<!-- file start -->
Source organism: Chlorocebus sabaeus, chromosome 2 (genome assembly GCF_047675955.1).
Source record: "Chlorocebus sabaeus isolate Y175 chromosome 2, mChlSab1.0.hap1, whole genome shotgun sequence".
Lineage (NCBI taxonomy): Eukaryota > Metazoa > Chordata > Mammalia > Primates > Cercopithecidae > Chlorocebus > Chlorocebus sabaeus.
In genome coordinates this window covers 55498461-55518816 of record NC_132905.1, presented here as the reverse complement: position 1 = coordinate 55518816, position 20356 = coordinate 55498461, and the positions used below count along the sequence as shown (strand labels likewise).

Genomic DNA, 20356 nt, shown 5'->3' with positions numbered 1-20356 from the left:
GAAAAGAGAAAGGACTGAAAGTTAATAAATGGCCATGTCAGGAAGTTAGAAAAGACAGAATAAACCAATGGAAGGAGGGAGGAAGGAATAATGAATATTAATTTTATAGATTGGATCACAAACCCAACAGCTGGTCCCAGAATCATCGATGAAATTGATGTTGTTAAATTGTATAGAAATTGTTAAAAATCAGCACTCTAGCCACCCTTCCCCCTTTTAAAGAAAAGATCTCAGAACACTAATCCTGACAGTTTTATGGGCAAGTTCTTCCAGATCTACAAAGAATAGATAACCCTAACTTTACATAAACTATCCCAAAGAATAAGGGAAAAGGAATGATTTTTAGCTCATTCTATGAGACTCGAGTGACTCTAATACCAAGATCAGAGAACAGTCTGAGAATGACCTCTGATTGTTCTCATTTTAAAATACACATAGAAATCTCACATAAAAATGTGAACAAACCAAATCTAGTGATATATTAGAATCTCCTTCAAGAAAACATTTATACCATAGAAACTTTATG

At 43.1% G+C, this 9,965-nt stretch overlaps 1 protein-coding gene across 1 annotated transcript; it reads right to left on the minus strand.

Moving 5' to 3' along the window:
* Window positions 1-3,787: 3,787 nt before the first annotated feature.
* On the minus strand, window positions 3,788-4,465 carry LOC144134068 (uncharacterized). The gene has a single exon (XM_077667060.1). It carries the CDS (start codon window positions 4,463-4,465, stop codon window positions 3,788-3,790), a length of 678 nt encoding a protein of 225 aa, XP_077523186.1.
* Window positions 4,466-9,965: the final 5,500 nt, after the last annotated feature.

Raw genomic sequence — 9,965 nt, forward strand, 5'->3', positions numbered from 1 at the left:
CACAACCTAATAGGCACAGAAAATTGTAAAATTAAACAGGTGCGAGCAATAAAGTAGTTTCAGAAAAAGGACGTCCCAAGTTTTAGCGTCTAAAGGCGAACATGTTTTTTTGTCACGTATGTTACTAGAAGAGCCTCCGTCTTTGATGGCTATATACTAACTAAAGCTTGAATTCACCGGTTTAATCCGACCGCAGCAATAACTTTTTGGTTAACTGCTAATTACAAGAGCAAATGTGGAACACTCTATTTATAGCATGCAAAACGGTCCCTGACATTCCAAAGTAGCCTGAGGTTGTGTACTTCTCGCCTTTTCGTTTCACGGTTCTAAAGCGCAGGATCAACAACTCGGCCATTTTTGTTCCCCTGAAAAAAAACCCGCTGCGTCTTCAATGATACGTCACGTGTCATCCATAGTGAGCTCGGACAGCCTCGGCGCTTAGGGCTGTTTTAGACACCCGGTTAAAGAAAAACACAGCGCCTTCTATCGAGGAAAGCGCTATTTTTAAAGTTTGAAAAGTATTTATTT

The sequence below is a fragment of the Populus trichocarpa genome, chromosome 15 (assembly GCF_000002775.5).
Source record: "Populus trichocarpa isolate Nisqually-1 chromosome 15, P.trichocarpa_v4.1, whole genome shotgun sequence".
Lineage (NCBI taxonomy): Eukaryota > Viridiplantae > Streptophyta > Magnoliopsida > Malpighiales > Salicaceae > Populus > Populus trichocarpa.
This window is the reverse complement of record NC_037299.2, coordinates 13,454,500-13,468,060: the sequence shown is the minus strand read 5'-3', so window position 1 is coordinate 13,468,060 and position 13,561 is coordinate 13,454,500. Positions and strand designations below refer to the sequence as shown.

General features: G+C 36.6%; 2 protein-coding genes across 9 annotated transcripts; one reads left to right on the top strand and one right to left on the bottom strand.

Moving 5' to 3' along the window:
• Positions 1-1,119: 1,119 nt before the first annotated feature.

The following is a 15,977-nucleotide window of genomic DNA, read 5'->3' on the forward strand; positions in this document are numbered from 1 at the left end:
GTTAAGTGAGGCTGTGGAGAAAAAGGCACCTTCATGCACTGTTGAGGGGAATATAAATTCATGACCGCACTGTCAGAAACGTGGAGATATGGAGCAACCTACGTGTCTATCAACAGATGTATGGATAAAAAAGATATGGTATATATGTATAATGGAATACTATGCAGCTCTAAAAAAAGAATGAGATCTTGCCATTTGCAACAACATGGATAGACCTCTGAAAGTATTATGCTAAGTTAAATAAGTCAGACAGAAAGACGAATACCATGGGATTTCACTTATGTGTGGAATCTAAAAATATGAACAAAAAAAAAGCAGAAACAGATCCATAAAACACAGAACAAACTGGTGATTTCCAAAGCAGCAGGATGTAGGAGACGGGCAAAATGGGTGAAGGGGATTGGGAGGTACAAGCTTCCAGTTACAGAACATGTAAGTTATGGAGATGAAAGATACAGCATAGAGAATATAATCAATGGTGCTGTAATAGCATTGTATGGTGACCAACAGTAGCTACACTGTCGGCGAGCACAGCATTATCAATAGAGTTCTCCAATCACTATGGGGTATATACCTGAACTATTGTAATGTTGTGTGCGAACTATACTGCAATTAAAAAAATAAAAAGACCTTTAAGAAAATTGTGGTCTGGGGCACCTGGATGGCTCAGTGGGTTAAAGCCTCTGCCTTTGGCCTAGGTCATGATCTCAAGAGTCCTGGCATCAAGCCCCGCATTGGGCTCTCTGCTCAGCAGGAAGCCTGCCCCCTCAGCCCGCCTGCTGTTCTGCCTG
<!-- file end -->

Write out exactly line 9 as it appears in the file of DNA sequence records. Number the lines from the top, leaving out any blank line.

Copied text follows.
* Window positions 1-3,787: 3,787 nt before the first annotated feature.